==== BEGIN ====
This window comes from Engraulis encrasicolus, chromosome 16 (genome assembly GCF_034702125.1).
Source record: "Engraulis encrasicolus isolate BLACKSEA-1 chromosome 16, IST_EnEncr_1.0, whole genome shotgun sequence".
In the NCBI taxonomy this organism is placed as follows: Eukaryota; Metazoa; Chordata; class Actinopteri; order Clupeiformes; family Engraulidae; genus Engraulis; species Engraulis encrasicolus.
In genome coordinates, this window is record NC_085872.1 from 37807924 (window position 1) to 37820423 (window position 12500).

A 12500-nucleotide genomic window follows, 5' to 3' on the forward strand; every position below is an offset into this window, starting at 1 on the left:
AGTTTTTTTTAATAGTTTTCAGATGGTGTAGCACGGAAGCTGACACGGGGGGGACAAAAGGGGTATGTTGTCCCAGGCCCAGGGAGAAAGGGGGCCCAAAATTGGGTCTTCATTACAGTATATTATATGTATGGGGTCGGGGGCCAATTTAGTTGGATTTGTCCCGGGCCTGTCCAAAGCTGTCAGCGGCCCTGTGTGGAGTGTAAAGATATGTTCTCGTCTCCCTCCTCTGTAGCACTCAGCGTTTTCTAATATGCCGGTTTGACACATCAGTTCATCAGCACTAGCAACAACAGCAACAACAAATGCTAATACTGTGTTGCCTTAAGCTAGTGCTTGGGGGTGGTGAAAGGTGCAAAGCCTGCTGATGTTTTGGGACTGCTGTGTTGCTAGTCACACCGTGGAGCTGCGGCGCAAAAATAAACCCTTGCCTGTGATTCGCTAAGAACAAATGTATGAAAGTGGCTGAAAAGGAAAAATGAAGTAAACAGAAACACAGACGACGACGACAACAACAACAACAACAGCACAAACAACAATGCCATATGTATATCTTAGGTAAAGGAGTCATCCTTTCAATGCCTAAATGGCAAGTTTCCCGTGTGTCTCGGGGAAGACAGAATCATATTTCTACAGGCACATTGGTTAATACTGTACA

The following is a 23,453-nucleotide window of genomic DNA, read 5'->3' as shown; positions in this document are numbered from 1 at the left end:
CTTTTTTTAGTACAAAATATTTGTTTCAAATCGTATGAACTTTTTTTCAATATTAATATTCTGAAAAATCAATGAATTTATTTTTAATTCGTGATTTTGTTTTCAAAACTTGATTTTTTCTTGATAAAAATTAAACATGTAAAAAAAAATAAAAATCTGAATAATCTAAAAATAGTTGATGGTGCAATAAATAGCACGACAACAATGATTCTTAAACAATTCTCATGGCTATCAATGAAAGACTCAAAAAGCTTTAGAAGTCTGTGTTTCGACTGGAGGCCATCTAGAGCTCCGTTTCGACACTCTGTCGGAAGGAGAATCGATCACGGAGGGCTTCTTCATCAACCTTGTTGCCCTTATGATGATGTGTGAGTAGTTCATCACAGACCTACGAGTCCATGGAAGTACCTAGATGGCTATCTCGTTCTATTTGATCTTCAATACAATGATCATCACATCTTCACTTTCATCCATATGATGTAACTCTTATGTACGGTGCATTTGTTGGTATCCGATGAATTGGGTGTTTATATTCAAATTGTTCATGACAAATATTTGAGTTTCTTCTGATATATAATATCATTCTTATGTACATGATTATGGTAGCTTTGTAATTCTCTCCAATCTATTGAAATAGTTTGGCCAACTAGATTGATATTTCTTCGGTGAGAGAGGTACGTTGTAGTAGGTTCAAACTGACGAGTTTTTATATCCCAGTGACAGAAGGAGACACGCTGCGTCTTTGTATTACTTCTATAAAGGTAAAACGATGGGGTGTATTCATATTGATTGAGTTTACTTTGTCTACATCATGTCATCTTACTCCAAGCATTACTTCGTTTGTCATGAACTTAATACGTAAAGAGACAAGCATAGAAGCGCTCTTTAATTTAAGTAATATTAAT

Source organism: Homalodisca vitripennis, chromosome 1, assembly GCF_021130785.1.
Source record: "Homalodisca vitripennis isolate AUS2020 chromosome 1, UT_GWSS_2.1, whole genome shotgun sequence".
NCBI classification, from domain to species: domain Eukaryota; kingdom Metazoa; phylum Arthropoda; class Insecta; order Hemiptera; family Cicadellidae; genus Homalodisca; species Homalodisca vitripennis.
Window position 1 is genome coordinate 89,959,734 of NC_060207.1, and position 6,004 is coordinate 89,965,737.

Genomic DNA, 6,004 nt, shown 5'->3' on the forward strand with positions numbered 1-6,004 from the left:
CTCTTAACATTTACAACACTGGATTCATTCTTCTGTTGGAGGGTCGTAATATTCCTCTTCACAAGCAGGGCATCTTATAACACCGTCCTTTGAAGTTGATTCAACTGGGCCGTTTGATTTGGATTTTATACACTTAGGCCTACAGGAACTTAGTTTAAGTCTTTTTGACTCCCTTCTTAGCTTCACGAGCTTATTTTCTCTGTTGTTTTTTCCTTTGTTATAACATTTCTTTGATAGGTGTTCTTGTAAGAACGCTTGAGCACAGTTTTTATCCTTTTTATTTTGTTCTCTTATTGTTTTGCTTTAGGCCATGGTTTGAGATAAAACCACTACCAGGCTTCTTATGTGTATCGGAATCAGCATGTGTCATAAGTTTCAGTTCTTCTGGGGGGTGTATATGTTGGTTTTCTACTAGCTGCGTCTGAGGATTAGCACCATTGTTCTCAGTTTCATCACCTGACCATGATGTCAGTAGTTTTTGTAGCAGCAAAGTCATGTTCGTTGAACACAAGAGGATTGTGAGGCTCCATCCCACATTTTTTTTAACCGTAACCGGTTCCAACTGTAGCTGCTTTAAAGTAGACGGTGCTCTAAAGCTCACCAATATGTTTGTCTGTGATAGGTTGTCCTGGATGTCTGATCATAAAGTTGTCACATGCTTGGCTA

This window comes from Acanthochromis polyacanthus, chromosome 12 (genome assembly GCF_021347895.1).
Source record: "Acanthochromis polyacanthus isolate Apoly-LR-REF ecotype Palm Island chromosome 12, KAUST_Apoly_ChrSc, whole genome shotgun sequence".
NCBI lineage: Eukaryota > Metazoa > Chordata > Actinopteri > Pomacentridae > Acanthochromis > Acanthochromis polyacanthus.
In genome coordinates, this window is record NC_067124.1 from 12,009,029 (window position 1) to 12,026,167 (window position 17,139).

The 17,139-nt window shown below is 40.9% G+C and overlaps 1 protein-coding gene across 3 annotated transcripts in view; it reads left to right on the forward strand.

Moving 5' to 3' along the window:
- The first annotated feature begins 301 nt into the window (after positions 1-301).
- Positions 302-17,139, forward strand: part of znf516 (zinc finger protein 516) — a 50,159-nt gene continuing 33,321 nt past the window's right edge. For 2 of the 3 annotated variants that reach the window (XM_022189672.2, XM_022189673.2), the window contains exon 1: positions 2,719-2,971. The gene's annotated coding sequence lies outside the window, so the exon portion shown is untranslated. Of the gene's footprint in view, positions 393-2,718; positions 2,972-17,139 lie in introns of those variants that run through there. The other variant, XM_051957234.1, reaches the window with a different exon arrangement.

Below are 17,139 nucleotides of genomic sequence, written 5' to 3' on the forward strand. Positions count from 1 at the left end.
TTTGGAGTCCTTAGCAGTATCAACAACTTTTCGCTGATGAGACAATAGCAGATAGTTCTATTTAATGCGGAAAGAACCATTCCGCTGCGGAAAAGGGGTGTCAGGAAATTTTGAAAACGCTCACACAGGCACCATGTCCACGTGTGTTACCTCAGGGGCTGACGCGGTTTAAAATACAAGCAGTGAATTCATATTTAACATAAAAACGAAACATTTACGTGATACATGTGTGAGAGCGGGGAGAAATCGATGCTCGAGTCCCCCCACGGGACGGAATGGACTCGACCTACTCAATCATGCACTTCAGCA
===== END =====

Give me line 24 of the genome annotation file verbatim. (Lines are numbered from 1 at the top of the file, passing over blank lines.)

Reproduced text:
TTTGGAGTCCTTAGCAGTATCAACAACTTTTCGCTGATGAGACAATAGCAGATAGTTCTATTTAATGCGGAAAGAACCATTCCGCTGCGGAAAAGGGGTGTCAGGAAATTTTGAAAACGCTCACACAGGCACCATGTCCACGTGTGTTACCTCAGGGGCTGACGCGGTTTAAAATACAAGCAGTGAATTCATATTTAACATAAAAACGAAACATTTACGTGATACATGTGTGAGAGCGGGGAGAAATCGATGCTCGAGTCCCCCCACGGGACGGAATGGACTCGACCTACTCAATCATGCACTTCAGCA